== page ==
(Photograph by Michael Lutch)
Is there a pianist in the house?
Moved and excited by pianist Leon Fleisher’s performance of Beethoven’s Emperor Concerto with the Boston Symphony, I wanted to hear it again. But when I returned to Symphony Hall, I learned that around 6:00 PM that evening, a stomach flu had forced Fleisher to cancel, and that the distinguished Austrian/Canadian pianist Anton Kuerti, in town to hear his son Julian (one of the BSO’s two new assistant conductors) in his BSO conducting debut, agreed to go on, without any rehearsal, in Fleisher’s place. I was disappointed—but not for long.
This also marked the BSO debut of the 69-year-old Kuerti, a masterful and elegant player who studied with Rudolf Serkin and Mieczyslaw Horszowski and at the Longy School, and played the first movement of the Grieg Piano Concerto at a morning children’s concert with the Esplanade Orchestra under Arthur Fiedler a week before his tenth birthday. Fleisher, at 79, and still in treatment for focal dystonia in his right hand, had to slow down the fast movements and still missed a few notes (he played “beyond the notes”). But Kuerti hit them all, jawdroppingly full speed ahead. His sound is softer-edged than Fleisher’s jewel-like pointedness, but it’s also crystalline, transparent, and so precise that every note is distinguishable, even as it’s flying by at hummingbird speed. The Emperor is full of trills, and Kuerti’s are virtually birdlike, rising in triumph then floating gracefully, magically downward.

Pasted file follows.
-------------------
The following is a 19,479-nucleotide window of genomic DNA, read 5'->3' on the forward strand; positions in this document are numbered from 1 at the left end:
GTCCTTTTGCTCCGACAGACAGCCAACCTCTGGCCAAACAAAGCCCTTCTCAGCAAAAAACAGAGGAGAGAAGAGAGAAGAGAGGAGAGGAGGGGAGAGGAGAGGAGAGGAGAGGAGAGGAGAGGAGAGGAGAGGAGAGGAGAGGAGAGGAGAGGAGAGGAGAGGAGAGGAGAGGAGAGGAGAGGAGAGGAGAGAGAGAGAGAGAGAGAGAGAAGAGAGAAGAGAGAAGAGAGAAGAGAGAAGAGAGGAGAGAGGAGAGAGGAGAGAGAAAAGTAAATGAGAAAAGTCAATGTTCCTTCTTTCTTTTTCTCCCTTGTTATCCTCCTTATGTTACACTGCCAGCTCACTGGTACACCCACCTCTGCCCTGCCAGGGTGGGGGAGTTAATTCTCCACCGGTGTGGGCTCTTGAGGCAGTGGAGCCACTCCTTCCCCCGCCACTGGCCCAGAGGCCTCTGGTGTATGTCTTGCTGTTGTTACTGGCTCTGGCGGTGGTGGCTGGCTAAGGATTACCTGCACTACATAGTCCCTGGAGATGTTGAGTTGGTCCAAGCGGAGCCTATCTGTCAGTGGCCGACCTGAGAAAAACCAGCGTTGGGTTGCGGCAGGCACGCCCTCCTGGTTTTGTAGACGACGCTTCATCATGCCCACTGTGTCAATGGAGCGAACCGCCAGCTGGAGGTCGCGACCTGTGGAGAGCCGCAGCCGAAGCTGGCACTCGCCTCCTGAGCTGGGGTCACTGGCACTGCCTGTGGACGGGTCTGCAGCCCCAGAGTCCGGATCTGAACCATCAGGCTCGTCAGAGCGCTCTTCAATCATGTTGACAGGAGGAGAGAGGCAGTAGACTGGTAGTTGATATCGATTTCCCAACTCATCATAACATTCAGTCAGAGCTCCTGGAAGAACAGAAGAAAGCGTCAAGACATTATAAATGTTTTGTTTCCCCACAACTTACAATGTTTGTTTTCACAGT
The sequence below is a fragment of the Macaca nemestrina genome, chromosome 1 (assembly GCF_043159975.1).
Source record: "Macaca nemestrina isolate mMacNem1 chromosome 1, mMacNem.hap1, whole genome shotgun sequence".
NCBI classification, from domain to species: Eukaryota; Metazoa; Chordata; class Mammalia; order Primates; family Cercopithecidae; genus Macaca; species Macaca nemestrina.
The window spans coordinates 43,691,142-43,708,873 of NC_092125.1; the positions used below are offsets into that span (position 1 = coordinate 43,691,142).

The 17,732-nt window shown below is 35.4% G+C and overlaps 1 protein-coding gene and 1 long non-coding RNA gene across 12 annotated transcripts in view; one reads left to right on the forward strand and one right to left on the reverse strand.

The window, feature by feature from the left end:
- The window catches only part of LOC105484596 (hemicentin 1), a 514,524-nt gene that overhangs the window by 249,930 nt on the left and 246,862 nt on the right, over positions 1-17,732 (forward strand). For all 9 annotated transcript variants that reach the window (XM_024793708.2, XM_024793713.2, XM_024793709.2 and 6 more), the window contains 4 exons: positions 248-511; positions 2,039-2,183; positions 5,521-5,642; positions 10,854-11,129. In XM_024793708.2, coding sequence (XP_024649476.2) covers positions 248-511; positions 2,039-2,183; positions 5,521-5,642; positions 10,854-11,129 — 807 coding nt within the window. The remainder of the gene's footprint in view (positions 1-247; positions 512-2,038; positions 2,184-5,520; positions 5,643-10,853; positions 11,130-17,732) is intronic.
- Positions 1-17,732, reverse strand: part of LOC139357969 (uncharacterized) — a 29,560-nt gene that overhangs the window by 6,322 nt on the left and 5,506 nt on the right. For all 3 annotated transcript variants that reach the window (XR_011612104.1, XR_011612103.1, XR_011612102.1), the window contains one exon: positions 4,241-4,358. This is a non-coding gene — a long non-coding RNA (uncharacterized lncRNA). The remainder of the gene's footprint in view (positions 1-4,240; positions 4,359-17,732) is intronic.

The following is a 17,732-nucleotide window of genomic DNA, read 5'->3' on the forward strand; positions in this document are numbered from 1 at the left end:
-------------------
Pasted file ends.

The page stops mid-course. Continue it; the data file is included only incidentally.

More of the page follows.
Kuerti doesn’t have Fleisher’s muscularity or sense of drama, but he has, above all, an extraordinary sense of musical continuity. He seemed to play each movement, especially the slow, songful middle movement, in a single breath. His pacing was flawless, especially in Beethoven’s unbroken transition from the inward slow movement to the extroverted, dancing finale, which Kuerti plunged into with breathtaking daring.
This was the second consecutive BSO concert series during which a major soloist had to cancel (the week before, baritone Thomas Quasthoff sang a set of Schubert songs only at one concert before he came down with the flu and lost his voice—he was replaced with the Brahms Serenade the BSO played the week before that).
Meanwhile, Kuerti’s 31-year-old son, who provided such sympathetic and imaginative support for Fleisher, delivered more of the same for his father’s very different approach. This was a memorable pairing. Surely the BSO will find a time when they can do it again, and with some advance notice.